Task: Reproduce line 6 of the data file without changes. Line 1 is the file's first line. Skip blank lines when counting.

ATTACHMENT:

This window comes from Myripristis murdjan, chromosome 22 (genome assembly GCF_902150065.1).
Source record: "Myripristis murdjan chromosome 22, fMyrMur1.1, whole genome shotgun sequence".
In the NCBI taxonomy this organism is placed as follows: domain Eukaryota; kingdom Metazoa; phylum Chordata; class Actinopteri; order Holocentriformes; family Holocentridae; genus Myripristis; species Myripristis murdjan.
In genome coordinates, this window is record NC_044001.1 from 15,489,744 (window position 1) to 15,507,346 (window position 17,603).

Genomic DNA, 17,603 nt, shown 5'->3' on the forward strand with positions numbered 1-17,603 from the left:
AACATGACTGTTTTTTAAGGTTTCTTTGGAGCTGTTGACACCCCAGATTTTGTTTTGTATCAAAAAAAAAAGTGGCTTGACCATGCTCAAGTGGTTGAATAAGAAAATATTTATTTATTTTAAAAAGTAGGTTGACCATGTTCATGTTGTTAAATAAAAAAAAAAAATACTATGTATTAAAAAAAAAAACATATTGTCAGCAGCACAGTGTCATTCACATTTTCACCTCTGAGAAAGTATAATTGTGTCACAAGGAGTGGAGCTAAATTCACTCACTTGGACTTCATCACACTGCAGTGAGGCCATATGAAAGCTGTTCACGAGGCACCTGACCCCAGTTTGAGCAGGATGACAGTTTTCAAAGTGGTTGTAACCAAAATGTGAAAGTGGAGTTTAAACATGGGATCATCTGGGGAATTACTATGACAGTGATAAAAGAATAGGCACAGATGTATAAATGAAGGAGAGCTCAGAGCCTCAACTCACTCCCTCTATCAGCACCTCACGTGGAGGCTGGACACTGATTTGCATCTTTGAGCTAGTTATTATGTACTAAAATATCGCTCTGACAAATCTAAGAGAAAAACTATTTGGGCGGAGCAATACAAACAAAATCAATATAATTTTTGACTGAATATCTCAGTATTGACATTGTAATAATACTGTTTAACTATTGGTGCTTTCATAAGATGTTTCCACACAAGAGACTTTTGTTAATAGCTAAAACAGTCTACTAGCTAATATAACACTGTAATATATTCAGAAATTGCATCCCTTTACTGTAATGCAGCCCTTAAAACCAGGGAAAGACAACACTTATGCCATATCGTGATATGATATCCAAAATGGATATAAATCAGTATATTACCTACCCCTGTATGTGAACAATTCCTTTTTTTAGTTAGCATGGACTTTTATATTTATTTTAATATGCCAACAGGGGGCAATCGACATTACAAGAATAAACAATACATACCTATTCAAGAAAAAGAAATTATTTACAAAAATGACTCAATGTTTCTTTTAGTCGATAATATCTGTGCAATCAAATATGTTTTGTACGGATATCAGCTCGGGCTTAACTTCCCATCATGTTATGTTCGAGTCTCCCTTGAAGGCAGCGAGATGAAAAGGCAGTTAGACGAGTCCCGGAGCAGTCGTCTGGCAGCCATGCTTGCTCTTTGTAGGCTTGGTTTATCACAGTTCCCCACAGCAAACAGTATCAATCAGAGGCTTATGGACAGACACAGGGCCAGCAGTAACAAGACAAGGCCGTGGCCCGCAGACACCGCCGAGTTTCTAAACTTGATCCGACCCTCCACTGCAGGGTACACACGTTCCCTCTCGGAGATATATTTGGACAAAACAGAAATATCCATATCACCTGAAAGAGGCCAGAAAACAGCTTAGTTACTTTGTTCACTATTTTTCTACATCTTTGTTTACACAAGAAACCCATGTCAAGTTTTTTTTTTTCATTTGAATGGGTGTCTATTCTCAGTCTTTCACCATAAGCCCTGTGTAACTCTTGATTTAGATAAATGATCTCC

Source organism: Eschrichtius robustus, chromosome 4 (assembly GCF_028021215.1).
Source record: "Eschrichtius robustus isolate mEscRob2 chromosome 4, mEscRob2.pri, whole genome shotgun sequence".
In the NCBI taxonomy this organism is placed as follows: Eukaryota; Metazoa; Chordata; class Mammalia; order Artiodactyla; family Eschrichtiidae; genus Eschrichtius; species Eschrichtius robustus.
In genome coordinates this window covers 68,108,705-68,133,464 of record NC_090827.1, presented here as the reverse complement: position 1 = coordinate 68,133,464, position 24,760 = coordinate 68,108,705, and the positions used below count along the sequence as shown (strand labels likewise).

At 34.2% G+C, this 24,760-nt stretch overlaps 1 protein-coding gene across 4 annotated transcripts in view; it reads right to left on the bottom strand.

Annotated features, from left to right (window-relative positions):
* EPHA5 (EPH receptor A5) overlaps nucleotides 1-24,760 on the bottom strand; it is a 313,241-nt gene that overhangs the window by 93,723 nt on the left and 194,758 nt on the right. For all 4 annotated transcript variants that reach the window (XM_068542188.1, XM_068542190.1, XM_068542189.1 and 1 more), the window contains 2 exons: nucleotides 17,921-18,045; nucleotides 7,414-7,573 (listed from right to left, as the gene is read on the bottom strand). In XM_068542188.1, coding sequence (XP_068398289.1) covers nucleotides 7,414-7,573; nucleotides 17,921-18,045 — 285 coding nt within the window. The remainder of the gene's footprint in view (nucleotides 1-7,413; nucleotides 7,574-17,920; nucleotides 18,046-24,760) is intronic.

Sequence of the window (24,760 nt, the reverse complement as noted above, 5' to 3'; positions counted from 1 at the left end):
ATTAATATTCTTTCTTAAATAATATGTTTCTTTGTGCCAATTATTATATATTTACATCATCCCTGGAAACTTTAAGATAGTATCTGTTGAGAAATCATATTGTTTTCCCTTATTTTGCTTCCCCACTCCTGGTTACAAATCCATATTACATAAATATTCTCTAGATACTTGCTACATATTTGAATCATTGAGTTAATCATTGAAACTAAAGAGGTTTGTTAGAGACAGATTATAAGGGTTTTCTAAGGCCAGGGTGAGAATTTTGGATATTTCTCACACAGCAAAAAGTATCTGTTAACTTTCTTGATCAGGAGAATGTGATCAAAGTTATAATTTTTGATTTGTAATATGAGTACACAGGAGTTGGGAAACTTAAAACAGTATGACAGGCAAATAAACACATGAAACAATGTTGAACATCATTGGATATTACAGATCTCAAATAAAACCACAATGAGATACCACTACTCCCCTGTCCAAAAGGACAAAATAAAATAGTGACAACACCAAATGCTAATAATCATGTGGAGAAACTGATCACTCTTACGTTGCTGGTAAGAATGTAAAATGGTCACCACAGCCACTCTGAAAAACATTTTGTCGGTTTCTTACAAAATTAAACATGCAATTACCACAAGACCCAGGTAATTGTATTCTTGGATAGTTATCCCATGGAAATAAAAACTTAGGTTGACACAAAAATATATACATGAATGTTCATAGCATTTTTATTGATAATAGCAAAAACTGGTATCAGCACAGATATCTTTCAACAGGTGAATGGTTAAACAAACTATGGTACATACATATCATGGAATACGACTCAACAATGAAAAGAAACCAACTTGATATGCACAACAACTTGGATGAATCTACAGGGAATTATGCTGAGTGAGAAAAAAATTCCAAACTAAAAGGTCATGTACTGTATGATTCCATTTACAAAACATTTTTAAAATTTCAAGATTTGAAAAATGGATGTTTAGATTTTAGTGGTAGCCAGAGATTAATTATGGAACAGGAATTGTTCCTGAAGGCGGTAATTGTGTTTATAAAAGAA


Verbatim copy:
AACATGACTGTTTTTTAAGGTTTCTTTGGAGCTGTTGACACCCCAGATTTTGTTTTGTATCAAAAAAAAAAGTGGCTTGACCATGCTCAAGTGGTTGAATAAGAAAATATTTATTTATTTTAAAAAGTAGGTTGACCATGTTCATGTTGTTAAATAAAAAAAAAAAATACTATGTATTAAAAAAAAAAACATATTGTCAGCAGCACAGTGTCATTCACATTTTCACCTCTGAGAAAGTATAATTGTGTCACAAGGAGTGGAGCTAAATTCACTCACTTGGACTTCATCACACTGCAGTGAGGCCATATGAAAGCTGTTCACGAGGCACCTGACCCCAGTTTGAGCAGGATGACAGTTTTCAAAGTGGTTGTAACCAAAATGTGAAAGTGGAGTTTAAACATGGGATCATCTGGGGAATTACTATGACAGTGATAAAAGAATAGGCACAGATGTATAAATGAAGGAGAGCTCAGAGCCTCAACTCACTCCCTCTATCAGCACCTCACGTGGAGGCTGGACACTGATTTGCATCTTTGAGCTAGTTATTATGTACTAAAATATCGCTCTGACAAATCTAAGAGAAAAACTATTTGGGCGGAGCAATACAAACAAAATCAATATAATTTTTGACTGAATATCTCAGTATTGACATTGTAATAATACTGTTTAACTATTGGTGCTTTCATAAGATGTTTCCACACAAGAGACTTTTGTTAATAGCTAAAACAGTCTACTAGCTAATATAACACTGTAATATATTCAGAAATTGCATCCCTTTACTGTAATGCAGCCCTTAAAACCAGGGAAAGACAACACTTATGCCATATCGTGATATGATATCCAAAATGGATATAAATCAGTATATTACCTACCCCTGTATGTGAACAATTCCTTTTTTTAGTTAGCATGGACTTTTATATTTATTTTAATATGCCAACAGGGGGCAATCGACATTACAAGAATAAACAATACATACCTATTCAAGAAAAAGAAATTATTTACAAAAATGACTCAATGTTTCTTTTAGTCGATAATATCTGTGCAATCAAATATGTTTTGTACGGATATCAGCTCGGGCTTAACTTCCCATCATGTTATGTTCGAGTCTCCCTTGAAGGCAGCGAGATGAAAAGGCAGTTAGACGAGTCCCGGAGCAGTCGTCTGGCAGCCATGCTTGCTCTTTGTAGGCTTGGTTTATCACAGTTCCCCACAGCAAACAGTATCAATCAGAGGCTTATGGACAGACACAGGGCCAGCAGTAACAAGACAAGGCCGTGGCCCGCAGACACCGCCGAGTTTCTAAACTTGATCCGACCCTCCACTGCAGGGTACACACGTTCCCTCTCGGAGATATATTTGGACAAAACAGAAATATCCATATCACCTGAAAGAGGCCAGAAAACAGCTTAGTTACTTTGTTCACTATTTTTCTACATCTTTGTTTACACAAGAAACCCATGTCAAGTTTTTTTTTTTCATTTGAATGGGTGTCTATTCTCAGTCTTTCACCATAAGCCCTGTGTAACTCTTGATTTAGATAAATGATCTCC